**From New Scientist #1354, 21st April 1983** [link]

In a recent frame at a snooker match the were no penalty points and after each of the 15 reds was potted a colour was potted (each of the six colours following two or three of the reds). The surprising thing about the result was that the winner’s total score was twice that of the loser, and yet they had both potted the same total number of balls.

What was the loser’s total and how many reds, how many yellows, how many greens, how many browns, how many blues, how many pinks and how many blacks did he pot?

(In snooker the potting of a red is followed by the potting of one of the other colours, the red remaining down but the other colour returning to the table. After 15 such events the remaining six colours are potted in the order stated above, reds are worth 1 point and the rest 2-7 in the order stated above).

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Solution:The loser scored 36 points, and potted 8 reds, 4 yellows, 4 greens, 2 browns, and none of the other colours.Along with the 8 reds the loser potted 3 yellows, 3 greens and 2 browns, and then in the final clearing of the colours also potted the yellow and the green.

It follows that the winner scored 72 points, potting 7 reds and in the final clearing of the colours the brown, blue, pink and black, meaning that the colours potted with the 7 reds made a total of 43 points. One way to achieve this would be 6 pinks and 1 black. But as Brian points out below the actual colours potted is determined by the program – it is 2 blues, 2 pinks and 3 blacks.

My results are:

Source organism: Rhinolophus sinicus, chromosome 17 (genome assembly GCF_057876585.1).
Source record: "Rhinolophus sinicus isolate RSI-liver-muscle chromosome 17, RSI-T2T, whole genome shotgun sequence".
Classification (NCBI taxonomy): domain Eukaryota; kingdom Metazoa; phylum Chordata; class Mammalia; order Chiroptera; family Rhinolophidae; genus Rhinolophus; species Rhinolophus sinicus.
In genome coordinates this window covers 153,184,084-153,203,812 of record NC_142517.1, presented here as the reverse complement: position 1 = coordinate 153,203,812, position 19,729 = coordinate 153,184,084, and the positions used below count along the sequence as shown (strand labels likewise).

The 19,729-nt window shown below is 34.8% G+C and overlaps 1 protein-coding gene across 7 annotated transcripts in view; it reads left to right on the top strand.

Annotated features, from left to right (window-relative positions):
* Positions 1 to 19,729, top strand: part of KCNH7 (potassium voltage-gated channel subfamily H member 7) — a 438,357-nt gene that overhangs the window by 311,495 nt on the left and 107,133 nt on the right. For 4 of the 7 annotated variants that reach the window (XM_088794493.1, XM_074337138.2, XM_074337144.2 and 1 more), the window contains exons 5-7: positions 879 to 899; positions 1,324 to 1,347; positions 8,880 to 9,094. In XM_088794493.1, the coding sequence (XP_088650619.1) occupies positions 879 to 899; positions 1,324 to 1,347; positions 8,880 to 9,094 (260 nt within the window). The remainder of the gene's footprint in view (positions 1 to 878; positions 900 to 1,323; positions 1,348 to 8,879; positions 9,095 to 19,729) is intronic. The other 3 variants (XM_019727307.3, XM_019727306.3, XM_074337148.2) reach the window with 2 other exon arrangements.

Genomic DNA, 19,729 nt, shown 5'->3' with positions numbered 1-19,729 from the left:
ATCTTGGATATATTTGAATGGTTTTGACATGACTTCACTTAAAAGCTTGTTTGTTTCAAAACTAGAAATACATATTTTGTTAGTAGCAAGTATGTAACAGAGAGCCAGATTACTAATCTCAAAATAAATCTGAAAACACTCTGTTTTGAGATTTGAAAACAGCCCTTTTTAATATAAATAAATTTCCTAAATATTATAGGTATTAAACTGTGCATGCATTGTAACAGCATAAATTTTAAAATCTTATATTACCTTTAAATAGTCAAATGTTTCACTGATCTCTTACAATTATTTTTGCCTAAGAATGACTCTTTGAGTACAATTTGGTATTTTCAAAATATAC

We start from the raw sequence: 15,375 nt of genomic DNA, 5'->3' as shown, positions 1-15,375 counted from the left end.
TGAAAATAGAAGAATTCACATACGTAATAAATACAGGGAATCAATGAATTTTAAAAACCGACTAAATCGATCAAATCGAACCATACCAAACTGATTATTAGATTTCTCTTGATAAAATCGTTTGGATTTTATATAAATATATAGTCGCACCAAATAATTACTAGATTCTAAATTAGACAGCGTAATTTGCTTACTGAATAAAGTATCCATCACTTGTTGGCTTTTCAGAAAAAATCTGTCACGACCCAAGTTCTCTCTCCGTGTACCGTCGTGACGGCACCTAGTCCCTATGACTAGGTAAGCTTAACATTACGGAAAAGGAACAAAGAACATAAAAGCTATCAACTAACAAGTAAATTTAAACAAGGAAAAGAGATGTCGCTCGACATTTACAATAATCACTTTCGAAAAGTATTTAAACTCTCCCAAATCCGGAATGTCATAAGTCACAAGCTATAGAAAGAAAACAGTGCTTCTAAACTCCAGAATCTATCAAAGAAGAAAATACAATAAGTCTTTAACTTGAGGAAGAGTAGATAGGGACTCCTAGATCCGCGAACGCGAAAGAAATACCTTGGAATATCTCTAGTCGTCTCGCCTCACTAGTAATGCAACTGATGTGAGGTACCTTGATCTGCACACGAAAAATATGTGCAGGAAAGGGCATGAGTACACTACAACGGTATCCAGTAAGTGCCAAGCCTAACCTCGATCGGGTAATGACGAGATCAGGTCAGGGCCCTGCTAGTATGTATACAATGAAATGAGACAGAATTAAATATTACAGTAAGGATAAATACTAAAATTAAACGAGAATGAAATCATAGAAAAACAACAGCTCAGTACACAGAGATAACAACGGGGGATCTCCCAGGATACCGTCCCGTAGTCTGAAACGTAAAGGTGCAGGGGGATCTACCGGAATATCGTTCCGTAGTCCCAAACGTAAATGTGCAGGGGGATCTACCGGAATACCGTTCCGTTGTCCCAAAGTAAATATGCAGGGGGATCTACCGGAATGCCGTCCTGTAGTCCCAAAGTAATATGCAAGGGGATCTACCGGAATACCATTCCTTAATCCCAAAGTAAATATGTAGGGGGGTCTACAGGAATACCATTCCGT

loser: 36 points, 8 reds, colours (4, 4, 2, 0, 0, 0).

winner: 72 points, 7 reds, colours (0, 0, 1, 3, 3, 4).

I don’t think there is a free choice of how the winners score is made up since any colours that the loser doesn’t pot are potted by the winner.

You’re right of course. The solution tells you the way the winner made his 43 points from the colours potted along with the 7 reds – 2 blues, 2 pinks and 3 blacks.

Jim, it seems the winner potted only 14 balls before the ‘clearing’. So is your solution valid?

Hi Hugh,

I’m not quite sure what your objection is to the solution I gave.

The solution that my program finds is as follows:

The loser pots 8 of the reds, and after each red one colour to make 3 yellows, 3 greens and 2 browns in total.

The winner pots 7 of the reds, and after each red one colour to make 2 blues, 2 pinks and 3 blacks in total.

So, in the clearing of the reds each colour is potted 2 or 3 times, as required.

Then in the final clearing of the colours the loser pots the yellow and the green, and the winner pots the remaining brown, blue, pink and black.

Each player has potted 18 balls, and the winner scores 72 points, the loser scores 36, as required.

I’m not a snooker fan, but I think that there could be many matches that correspond to this, for example:

1. The winner pots 7 reds and 7 colours.

2. The loser pots 8 red and 8 colours, then starts to clear the colours and pots the yellow and the green.

3. The winner pots the remaining four colours.

I was misled by the statement “After 15 such events the remaining six colours are potted …”. Susan Denham’s explanation was not very clear for those who have never watched a game of snooker. 7 reds and 7 colours appears to make only 14 “events”; I now see she meant 15 reds between the two players.